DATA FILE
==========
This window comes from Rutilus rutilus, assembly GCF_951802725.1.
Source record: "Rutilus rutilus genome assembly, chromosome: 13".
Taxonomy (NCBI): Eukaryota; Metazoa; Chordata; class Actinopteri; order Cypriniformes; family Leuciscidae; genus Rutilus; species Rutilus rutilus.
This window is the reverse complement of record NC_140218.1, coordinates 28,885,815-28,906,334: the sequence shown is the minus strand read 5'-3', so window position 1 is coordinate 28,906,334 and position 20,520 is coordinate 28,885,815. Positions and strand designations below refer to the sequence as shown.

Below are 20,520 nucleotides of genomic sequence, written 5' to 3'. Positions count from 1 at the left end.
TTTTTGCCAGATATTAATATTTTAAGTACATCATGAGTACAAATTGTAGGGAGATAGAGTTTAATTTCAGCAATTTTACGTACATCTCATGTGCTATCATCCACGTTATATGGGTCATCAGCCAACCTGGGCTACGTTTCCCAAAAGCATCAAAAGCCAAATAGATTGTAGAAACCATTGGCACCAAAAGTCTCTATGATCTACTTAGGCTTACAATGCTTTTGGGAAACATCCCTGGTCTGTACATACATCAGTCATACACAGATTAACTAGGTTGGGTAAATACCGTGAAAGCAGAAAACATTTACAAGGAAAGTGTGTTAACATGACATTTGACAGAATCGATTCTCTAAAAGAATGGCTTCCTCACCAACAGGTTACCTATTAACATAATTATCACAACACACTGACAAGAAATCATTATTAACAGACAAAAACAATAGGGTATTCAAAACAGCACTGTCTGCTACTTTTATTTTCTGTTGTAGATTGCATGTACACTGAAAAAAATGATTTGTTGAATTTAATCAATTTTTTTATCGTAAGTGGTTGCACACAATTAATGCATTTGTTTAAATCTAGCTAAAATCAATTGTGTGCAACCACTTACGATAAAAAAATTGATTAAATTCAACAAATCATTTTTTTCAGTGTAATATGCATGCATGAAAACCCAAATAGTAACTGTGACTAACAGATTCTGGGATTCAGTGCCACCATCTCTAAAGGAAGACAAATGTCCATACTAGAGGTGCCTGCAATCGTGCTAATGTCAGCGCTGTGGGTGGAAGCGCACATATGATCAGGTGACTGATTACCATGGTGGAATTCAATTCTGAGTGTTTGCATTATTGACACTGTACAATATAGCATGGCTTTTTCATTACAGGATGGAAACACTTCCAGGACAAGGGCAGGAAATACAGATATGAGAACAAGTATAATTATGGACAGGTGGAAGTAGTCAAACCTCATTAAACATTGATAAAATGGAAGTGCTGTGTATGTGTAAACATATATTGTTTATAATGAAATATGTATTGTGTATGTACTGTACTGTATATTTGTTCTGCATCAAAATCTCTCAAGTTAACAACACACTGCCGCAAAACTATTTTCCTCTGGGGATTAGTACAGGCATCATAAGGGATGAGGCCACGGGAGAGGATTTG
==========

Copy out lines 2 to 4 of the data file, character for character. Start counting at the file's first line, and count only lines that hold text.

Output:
Source record: "Rutilus rutilus genome assembly, chromosome: 13".
Taxonomy (NCBI): Eukaryota; Metazoa; Chordata; class Actinopteri; order Cypriniformes; family Leuciscidae; genus Rutilus; species Rutilus rutilus.
This window is the reverse complement of record NC_140218.1, coordinates 28,885,815-28,906,334: the sequence shown is the minus strand read 5'-3', so window position 1 is coordinate 28,906,334 and position 20,520 is coordinate 28,885,815. Positions and strand designations below refer to the sequence as shown.